Florida International University Suspends the Hiring of Researchers From Six ‘Worrisome Countries’ Including Cuba

The Cuban Research Institute (CRI) could be one of the departments affected, according to the local press. (FIU)

14ymedio bigger14ymedio, Madrid, 25 December 2023 — Cuban researchers will not be able to work for Florida International University (FIU), which has decided to pause, immediately, the hiring of citizens of six countries considered “worrisome” by the government of that state, according to an email obtained by the WLRN radio station. Cuba is accompanied on the list by Venezuela, China, Russia, Syria, Iran and North Korea.

According to WLRN on Tuesday 19, Andrés Gil, Vice President of Research for the university and Dean of its graduate school wrote to the deans, department heads, directors of postgraduate programs and people involved in human resources that, due to the new laws announced in the state, it is necessary to “immediately pause any job offer or attempted hiring” that involves individuals from the “worrisome countries.”

Any offer that has been made and any active recruitment must be stopped until we have good control over the process

“Any offer that has been made and any active recruitment must be stopped until we have good control over the process, so that it is communicated properly to the candidates and is specifically indicated in our letters,” the text points out.

One of the affected departments, according to the local press, could be the Cuban Research Institute (CRI) of FIU, which works closely with Cuban – and Venezuelan – opponents for events, scholarships, programs, courses and all kinds of collaborations in which there may be vacancies if the situation is prolonged. “Unpaid research fellows” are also affected by the rule, a situation in which many Cubans find themselves. There are also a multitude of Chinese researchers hired during their postgraduate studies affected by this standard.

Governor Ron DeSantis has approved several rules that affect higher education during 2023. Among them, this rule has the objective of “combating those who try to infiltrate the American university system from countries of concern,” although there may be “exemptions” that must be examined on a case-by-case basis to move forward with hiring.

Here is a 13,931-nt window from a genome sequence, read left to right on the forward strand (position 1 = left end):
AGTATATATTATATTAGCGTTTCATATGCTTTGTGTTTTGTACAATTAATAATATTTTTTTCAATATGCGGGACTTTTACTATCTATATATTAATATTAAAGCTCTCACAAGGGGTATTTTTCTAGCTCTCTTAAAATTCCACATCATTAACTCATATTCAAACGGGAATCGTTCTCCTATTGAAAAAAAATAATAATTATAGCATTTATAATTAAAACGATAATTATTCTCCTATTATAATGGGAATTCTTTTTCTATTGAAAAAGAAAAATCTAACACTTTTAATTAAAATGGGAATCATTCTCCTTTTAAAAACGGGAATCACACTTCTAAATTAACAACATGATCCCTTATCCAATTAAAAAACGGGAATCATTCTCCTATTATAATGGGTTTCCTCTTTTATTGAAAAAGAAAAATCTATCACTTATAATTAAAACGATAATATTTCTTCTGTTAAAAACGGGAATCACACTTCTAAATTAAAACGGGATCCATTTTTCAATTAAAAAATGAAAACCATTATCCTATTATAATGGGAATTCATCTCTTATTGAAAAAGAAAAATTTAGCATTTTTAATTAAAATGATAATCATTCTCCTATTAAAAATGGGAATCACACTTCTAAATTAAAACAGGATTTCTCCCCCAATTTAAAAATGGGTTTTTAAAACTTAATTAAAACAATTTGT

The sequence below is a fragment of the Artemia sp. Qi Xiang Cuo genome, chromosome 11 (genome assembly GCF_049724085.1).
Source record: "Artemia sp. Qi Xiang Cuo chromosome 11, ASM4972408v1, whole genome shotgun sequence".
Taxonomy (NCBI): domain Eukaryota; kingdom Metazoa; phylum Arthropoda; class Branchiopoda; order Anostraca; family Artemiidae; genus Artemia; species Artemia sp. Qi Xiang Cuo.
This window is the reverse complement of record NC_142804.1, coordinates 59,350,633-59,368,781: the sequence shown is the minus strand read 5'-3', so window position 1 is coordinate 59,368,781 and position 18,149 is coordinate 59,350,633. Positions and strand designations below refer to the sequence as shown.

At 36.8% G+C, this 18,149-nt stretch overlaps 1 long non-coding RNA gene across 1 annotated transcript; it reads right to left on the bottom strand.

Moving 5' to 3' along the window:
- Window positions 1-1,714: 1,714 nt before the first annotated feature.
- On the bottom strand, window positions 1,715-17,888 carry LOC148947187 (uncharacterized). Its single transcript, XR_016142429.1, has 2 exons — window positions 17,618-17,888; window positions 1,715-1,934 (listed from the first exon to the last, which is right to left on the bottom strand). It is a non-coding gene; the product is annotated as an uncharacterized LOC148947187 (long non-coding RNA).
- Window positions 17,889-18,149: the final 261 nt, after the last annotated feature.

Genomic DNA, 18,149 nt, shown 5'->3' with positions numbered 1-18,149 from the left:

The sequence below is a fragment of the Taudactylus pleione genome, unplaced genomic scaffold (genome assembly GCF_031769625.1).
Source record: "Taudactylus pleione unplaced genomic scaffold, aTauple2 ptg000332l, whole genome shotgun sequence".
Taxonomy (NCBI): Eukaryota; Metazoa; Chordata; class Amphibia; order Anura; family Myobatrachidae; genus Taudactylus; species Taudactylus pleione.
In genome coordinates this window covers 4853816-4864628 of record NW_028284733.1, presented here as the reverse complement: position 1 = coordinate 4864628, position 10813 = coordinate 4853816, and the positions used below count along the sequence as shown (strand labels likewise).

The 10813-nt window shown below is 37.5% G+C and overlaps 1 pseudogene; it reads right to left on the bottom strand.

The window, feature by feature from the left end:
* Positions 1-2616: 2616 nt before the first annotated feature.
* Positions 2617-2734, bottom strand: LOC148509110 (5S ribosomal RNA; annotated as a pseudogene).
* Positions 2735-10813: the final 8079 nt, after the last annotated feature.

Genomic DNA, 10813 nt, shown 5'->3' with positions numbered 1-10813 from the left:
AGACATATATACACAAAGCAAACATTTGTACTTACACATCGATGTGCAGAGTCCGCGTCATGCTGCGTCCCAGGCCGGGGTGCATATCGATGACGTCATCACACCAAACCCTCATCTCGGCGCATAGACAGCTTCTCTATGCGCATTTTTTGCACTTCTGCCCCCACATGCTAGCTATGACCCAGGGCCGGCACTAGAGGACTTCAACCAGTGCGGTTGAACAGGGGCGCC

Gil, who fears that the measures will decapitalize the university, specifies in his email that the university is not the “final approval body” of the candidates, something that falls to the Board of Governors of the state, whose members are appointed by DeSantis as are other FIU positions in turn. “The process for each candidate will take several months, and we cannot guarantee any employment or position for individuals from countries of interest,” he adds.

“The directors of postgraduate programs and deans will receive instructions on what to communicate in relation to this process to newly admitted graduate students and/or others potentially interested in obtaining a postgraduate assistant. Human Resources and Academic Affairs will communicate to the deans and staff of Human Resources the impact for those employees who were currently in an incorporation process,” he says.

The media of the Sunshine State have not provided further clarification since they had access to FIU, which has been more restrained than the University of Florida (UF), in Gainesville, about the consequences of this measure.

More than 300 professors from the University of Florida have protested against a rule that, in their opinion, prevents them from recruiting the best students for the sole reason of their nationality, according to Science magazine.

Teachers made public a letter stating that this law “could negatively influence the long-term development, reputation and leadership of UF”

Teachers made a public letter stating that this law “could negatively influence the long-term development, reputation and leadership of UF.”

“Restricting or even preventing the hiring of postgraduate, postdoctoral assistants and visiting professors from these countries would have a devastating impact on our graduate programs and research activities; in addition, it could negatively influence the long-term development, reputation and leadership of UF,” they explain.

Although the United States Department of State was already investigating foreigners before granting them study or investigation visas, Florida’s state rule requires an allegedly more conscientious process.

The law was approved this summer along with another regulation that restricts the purchase of housing by foreigners from the same countries in areas close to critical infrastructures, such as airports, ports or power plants.

Translated by Regina Anavy

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